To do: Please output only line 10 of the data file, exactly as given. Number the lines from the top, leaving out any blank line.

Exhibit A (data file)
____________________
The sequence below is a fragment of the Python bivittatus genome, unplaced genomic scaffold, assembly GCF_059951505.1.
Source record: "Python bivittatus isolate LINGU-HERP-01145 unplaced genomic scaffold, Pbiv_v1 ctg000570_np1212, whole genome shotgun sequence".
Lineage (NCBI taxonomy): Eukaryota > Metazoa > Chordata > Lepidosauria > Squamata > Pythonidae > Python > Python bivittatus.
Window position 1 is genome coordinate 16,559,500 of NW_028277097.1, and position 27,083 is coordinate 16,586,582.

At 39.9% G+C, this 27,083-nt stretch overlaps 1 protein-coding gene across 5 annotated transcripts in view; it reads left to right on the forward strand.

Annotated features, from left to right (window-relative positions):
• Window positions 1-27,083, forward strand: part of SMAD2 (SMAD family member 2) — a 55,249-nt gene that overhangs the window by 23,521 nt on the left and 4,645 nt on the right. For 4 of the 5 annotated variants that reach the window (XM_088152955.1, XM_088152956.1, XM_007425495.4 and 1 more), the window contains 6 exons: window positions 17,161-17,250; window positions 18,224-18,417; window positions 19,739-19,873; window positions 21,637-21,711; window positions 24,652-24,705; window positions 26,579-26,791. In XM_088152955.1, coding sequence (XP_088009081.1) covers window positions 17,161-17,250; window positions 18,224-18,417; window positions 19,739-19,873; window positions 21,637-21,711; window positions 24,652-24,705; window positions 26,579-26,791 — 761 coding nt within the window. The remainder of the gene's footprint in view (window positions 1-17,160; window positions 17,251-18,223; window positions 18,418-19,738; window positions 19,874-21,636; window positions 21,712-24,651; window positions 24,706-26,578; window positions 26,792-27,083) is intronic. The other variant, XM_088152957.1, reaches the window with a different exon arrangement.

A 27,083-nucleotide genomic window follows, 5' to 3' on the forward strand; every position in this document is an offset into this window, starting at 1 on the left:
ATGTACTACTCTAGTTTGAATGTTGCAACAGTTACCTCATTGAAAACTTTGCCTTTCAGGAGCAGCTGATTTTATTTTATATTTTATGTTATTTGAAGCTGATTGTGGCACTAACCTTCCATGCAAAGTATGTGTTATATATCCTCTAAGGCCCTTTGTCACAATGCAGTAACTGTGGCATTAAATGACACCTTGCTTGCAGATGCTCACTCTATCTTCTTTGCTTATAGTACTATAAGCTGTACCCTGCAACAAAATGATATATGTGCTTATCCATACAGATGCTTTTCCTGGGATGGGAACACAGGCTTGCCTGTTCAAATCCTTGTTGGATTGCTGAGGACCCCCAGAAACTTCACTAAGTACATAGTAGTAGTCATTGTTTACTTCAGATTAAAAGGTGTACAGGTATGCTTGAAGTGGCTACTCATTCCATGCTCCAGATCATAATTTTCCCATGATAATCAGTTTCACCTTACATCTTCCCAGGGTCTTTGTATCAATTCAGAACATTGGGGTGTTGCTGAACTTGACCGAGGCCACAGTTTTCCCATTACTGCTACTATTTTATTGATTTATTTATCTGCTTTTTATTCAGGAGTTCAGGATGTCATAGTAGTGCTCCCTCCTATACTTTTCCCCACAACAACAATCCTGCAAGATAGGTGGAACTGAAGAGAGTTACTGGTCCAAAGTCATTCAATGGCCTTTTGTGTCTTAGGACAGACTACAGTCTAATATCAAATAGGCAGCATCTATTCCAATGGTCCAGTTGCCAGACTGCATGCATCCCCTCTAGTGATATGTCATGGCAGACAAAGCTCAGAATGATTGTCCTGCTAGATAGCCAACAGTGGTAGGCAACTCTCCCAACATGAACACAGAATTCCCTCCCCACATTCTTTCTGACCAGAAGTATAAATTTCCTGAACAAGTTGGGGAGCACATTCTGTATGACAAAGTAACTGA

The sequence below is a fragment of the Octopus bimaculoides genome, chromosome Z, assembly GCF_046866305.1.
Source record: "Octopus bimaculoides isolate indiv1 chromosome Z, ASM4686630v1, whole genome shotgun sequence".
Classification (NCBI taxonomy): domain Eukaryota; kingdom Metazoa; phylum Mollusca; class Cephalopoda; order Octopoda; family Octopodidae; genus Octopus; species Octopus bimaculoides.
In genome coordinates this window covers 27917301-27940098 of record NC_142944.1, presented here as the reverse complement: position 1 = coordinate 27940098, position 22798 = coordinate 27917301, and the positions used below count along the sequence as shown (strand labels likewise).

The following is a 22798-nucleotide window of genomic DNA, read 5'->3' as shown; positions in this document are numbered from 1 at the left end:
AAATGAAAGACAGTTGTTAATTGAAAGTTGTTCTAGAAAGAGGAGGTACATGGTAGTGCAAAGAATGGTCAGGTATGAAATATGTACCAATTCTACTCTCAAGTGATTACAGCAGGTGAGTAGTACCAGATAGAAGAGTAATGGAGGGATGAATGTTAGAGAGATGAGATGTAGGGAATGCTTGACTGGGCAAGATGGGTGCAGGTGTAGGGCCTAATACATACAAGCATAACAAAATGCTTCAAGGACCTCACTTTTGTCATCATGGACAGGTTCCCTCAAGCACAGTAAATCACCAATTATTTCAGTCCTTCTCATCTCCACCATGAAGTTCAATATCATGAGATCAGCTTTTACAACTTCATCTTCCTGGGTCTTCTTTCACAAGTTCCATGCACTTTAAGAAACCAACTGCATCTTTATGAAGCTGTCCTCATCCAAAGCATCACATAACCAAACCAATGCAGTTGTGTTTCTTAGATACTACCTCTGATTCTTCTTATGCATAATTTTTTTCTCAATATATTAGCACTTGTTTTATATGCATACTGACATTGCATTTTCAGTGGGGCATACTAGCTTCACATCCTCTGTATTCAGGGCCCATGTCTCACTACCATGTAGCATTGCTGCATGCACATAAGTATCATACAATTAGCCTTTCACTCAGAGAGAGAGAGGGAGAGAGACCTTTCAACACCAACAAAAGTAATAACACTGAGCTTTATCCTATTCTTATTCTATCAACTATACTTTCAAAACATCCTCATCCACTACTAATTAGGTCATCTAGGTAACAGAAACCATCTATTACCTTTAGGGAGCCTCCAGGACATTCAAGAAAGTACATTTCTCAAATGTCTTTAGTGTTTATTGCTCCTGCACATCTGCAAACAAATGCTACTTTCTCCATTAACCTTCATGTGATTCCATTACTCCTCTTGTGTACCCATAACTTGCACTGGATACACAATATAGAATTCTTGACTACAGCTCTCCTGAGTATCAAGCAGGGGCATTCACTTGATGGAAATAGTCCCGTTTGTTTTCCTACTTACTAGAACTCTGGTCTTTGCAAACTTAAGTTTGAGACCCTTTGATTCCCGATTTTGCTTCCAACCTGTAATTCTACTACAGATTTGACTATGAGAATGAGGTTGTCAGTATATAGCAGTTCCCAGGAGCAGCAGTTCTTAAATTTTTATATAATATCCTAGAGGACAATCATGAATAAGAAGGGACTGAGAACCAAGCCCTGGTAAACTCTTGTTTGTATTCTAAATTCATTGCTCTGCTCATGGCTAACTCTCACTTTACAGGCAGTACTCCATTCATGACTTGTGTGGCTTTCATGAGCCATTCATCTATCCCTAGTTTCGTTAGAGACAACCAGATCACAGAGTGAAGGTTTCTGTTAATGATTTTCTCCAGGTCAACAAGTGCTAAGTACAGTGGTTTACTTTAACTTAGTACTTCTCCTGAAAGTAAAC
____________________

The sequence below is a fragment of the Octopus bimaculoides genome, chromosome Z, assembly GCF_046866305.1.